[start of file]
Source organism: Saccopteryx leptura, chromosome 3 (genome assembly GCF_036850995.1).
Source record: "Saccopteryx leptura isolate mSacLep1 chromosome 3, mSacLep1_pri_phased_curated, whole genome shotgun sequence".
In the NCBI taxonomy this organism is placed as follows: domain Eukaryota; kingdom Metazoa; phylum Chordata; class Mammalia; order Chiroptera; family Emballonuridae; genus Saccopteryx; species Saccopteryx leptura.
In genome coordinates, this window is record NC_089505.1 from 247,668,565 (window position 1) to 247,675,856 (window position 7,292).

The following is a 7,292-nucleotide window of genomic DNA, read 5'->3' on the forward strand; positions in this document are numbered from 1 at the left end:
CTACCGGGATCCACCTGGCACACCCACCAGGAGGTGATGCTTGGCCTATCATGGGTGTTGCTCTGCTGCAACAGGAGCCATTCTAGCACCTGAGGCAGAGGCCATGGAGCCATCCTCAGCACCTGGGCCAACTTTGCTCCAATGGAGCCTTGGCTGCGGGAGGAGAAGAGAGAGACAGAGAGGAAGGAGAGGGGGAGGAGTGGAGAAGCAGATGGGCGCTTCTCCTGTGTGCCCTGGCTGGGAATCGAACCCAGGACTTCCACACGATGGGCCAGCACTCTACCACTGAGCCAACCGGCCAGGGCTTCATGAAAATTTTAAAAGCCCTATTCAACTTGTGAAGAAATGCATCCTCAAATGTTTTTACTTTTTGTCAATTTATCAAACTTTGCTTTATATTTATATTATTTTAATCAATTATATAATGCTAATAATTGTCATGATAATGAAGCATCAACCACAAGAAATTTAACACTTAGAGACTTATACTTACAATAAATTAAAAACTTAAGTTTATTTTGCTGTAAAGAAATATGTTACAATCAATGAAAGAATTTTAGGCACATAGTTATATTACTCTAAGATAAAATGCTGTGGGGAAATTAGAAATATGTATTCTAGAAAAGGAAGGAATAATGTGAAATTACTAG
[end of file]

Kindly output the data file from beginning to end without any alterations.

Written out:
Source organism: Saccopteryx leptura, chromosome 3 (genome assembly GCF_036850995.1).
Source record: "Saccopteryx leptura isolate mSacLep1 chromosome 3, mSacLep1_pri_phased_curated, whole genome shotgun sequence".
In the NCBI taxonomy this organism is placed as follows: domain Eukaryota; kingdom Metazoa; phylum Chordata; class Mammalia; order Chiroptera; family Emballonuridae; genus Saccopteryx; species Saccopteryx leptura.
In genome coordinates, this window is record NC_089505.1 from 247,668,565 (window position 1) to 247,675,856 (window position 7,292).

The following is a 7,292-nucleotide window of genomic DNA, read 5'->3' on the forward strand; positions in this document are numbered from 1 at the left end:
CTACCGGGATCCACCTGGCACACCCACCAGGAGGTGATGCTTGGCCTATCATGGGTGTTGCTCTGCTGCAACAGGAGCCATTCTAGCACCTGAGGCAGAGGCCATGGAGCCATCCTCAGCACCTGGGCCAACTTTGCTCCAATGGAGCCTTGGCTGCGGGAGGAGAAGAGAGAGACAGAGAGGAAGGAGAGGGGGAGGAGTGGAGAAGCAGATGGGCGCTTCTCCTGTGTGCCCTGGCTGGGAATCGAACCCAGGACTTCCACACGATGGGCCAGCACTCTACCACTGAGCCAACCGGCCAGGGCTTCATGAAAATTTTAAAAGCCCTATTCAACTTGTGAAGAAATGCATCCTCAAATGTTTTTACTTTTTGTCAATTTATCAAACTTTGCTTTATATTTATATTATTTTAATCAATTATATAATGCTAATAATTGTCATGATAATGAAGCATCAACCACAAGAAATTTAACACTTAGAGACTTATACTTACAATAAATTAAAAACTTAAGTTTATTTTGCTGTAAAGAAATATGTTACAATCAATGAAAGAATTTTAGGCACATAGTTATATTACTCTAAGATAAAATGCTGTGGGGAAATTAGAAATATGTATTCTAGAAAAGGAAGGAATAATGTGAAATTACTAG